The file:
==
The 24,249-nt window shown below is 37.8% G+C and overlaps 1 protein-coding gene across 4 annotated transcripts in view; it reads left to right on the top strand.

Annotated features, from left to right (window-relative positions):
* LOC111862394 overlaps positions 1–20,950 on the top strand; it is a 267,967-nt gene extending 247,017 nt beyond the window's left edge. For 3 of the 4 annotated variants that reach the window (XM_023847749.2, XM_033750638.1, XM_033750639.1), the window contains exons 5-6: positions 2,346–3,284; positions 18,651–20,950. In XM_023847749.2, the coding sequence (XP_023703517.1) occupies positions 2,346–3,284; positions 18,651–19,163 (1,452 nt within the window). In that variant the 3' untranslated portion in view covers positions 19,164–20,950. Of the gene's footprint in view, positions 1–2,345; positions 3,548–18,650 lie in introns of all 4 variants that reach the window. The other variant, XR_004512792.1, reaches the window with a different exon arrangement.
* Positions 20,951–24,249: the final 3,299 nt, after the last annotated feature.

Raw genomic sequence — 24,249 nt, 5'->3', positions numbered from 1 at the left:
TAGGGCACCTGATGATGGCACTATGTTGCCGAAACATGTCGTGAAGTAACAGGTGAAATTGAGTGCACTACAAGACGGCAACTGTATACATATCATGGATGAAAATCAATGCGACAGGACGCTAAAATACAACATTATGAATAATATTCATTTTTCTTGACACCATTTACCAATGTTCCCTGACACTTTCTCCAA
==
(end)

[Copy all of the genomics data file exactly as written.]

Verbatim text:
The 24,249-nt window shown below is 37.8% G+C and overlaps 1 protein-coding gene across 4 annotated transcripts in view; it reads left to right on the top strand.

Annotated features, from left to right (window-relative positions):
* LOC111862394 overlaps positions 1–20,950 on the top strand; it is a 267,967-nt gene extending 247,017 nt beyond the window's left edge. For 3 of the 4 annotated variants that reach the window (XM_023847749.2, XM_033750638.1, XM_033750639.1), the window contains exons 5-6: positions 2,346–3,284; positions 18,651–20,950. In XM_023847749.2, the coding sequence (XP_023703517.1) occupies positions 2,346–3,284; positions 18,651–19,163 (1,452 nt within the window). In that variant the 3' untranslated portion in view covers positions 19,164–20,950. Of the gene's footprint in view, positions 1–2,345; positions 3,548–18,650 lie in introns of all 4 variants that reach the window. The other variant, XR_004512792.1, reaches the window with a different exon arrangement.
* Positions 20,951–24,249: the final 3,299 nt, after the last annotated feature.

Raw genomic sequence — 24,249 nt, 5'->3', positions numbered from 1 at the left:
TAGGGCACCTGATGATGGCACTATGTTGCCGAAACATGTCGTGAAGTAACAGGTGAAATTGAGTGCACTACAAGACGGCAACTGTATACATATCATGGATGAAAATCAATGCGACAGGACGCTAAAATACAACATTATGAATAATATTCATTTTTCTTGACACCATTTACCAATGTTCCCTGACACTTTCTCCAA